Searching over 5,500,000 cases.


searching
Buy This Entire Record For $7.95

Download the entire decision to receive the complete text, official citation,
docket number, dissents and concurrences, and footnotes for this case.

Learn more about what you receive with purchase of this case.

In re Petition To Summon A Grand Jury Filed By Davis

Court of Appeals of Kansas

June 8, 2018

In the Matter of the Petition to Summon a Grand Jury Filed by Steven Davis.

         SYLLABUS BY THE COURT

         1. Interpretation of a statute is a question of law over which appellate courts have unlimited review. The most fundamental rule of statutory construction is that the intent of the Legislature governs if that intent can be ascertained. An appellate court must first attempt to ascertain legislative intent through the statutory language enacted, giving common words their ordinary meanings. When a statute is plain and unambiguous, an appellate court should not speculate about the legislative intent behind that clear language, and it should refrain from reading something into the statute that is not readily found in its words.

         2. The subject-matter requirements in a citizen-initiated grand jury petition are mandatory.

         3. Whether a citizen-initiated grand jury petition is legally sufficient is subject to de novo review.

         4. A citizen-initiated grand jury petition does not require specific factual allegations.

         5. Just as a complaint, indictment, or information in a criminal case shall be a plain and concise written statement of the essential facts constituting the crime charged and is sufficient if it incorporates the language of the statute, so too are citizen-initiated grand jury petitions.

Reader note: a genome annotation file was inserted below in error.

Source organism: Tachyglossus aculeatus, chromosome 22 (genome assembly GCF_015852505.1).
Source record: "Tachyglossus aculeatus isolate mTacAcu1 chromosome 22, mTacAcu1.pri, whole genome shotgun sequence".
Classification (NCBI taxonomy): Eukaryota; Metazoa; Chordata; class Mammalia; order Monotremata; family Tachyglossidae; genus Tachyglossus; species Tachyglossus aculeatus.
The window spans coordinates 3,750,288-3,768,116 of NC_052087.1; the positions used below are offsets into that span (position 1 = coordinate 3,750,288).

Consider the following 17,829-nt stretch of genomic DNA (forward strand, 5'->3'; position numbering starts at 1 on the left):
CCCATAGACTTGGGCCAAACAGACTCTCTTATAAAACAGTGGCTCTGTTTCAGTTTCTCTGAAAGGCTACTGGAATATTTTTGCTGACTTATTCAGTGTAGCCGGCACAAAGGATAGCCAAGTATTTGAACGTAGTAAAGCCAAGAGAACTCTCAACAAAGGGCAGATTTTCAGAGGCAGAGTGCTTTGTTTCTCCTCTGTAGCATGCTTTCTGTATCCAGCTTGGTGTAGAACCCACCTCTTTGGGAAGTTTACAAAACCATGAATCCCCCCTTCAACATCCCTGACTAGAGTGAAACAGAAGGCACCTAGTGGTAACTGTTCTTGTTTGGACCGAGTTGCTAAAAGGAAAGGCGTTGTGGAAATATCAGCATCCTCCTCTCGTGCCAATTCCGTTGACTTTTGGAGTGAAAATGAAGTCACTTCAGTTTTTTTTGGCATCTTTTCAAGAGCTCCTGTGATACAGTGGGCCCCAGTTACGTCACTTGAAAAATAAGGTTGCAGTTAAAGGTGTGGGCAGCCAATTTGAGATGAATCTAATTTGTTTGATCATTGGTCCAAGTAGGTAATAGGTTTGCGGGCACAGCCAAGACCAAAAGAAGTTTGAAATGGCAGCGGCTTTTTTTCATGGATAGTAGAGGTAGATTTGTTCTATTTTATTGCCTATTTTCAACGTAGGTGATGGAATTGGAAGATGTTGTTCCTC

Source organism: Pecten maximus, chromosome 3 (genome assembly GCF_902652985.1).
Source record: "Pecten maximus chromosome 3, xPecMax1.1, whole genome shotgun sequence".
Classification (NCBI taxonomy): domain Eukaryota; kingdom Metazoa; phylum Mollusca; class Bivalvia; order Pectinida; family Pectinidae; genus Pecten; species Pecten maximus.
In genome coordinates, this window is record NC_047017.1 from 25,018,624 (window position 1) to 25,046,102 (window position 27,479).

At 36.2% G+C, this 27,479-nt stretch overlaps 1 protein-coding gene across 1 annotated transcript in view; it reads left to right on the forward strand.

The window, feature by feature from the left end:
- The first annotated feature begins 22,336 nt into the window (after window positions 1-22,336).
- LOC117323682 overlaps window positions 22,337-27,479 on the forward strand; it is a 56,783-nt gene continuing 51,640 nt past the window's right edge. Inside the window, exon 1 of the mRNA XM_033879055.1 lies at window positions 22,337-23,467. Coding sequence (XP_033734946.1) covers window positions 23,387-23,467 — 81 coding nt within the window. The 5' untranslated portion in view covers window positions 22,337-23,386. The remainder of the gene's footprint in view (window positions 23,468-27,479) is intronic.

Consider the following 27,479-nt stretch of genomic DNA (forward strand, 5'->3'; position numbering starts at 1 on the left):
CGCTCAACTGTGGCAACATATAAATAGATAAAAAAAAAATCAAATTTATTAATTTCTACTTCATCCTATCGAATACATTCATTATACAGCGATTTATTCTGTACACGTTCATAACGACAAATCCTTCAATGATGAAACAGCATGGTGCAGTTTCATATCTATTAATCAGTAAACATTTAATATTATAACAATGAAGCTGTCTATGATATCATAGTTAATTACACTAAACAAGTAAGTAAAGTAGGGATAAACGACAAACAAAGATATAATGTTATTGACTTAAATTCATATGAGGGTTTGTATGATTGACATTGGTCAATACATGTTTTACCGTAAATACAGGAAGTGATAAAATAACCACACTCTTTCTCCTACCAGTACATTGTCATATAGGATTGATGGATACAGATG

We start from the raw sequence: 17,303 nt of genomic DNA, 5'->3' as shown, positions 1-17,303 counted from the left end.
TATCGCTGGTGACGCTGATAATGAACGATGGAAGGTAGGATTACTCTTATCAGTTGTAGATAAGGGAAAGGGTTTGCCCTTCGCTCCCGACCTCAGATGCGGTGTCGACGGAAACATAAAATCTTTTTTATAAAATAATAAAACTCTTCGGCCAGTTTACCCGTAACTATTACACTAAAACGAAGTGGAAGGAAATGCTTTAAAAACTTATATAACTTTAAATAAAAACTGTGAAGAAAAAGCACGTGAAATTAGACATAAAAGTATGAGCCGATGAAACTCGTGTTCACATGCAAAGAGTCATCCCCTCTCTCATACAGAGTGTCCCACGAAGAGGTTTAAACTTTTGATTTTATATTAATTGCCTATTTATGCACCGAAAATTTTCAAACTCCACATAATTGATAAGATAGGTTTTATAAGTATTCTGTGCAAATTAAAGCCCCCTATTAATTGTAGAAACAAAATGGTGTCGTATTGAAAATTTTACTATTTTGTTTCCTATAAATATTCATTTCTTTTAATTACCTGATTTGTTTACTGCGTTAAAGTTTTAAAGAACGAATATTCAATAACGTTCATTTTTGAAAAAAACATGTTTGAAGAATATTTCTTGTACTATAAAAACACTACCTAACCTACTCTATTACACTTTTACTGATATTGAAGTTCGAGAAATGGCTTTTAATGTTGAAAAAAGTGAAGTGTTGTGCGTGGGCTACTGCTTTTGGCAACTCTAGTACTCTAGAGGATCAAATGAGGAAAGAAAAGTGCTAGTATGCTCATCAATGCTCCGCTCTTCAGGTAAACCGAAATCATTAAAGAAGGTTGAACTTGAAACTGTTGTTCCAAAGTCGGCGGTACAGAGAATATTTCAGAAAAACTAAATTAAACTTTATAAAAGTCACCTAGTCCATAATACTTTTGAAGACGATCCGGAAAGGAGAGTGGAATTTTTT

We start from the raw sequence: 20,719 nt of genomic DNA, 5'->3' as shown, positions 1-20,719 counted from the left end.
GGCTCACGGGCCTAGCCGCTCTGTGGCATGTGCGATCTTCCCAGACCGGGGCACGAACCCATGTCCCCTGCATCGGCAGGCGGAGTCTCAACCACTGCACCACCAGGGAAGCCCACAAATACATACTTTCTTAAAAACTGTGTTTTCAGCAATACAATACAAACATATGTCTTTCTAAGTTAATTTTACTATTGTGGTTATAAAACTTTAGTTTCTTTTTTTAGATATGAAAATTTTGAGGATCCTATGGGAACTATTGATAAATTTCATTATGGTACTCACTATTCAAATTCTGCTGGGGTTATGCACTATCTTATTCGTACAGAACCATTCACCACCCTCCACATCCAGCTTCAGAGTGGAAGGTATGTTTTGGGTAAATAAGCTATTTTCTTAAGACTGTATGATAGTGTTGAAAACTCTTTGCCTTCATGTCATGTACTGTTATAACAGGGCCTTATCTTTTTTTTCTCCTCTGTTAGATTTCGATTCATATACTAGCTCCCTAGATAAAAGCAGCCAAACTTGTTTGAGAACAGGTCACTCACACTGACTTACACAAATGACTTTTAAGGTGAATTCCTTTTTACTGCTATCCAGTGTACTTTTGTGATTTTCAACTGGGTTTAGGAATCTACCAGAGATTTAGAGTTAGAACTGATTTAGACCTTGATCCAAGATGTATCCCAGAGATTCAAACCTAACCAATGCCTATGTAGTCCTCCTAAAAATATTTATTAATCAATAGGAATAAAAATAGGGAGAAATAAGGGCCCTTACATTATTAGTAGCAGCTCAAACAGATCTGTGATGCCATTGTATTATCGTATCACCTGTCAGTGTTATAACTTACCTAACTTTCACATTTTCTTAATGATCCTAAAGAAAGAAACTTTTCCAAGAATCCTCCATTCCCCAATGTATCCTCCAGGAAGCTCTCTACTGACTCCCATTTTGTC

6. Although charging documents must show that the crime alleged occurred within the statute of limitations and must allege the precise time of the commission of an offense if time is an indispensable ingredient in the offense, the same is not true of the allegations in a citizen-initiated grand jury petition.

          Appeal from Douglas District Court; Peggy C. Kittel, judge. Opinion filed June 8, 2018. Reversed and remanded with directions.

          Steven Davis, appellant pro se.

          No appellee brief.

          Before Arnold-Burger, C.J., Green, J., and Hebert, S.J.

          Arnold-Burger, C.J.

         It is solely the province of the Legislature to make, amend, or repeal laws. The role of the judiciary is to interpret and apply those laws in actual controversies. The wisdom of a statute is not the concern of the courts. See INS v. Chadha, 462 U.S. 919, 944, 103 S.Ct. 2764, 77 L.Ed.2d 317 (1983).

         We are asked today to decide what is meant by the subject-matter requirement in our Kansas statutes that a citizen-initiated grand jury petition set out "sufficient general allegations to warrant a finding that such inquiry may lead to information which, if true, would warrant a true bill of indictment." K.S.A. 2017 Supp. 22-3001(c)(2). We are also asked to apply that interpretation to the facts of this case. We are asked to do this because Steven Davis filed a petition to summon a grand jury alleging that Kansas Secretary of State Kris Kobach and others engaged in various election crimes. The district court dismissed his petition, holding that he failed to allege specific facts in his petition. Davis appealed. He asserts that in denying his petition the district court misinterpreted the statute in two key ways.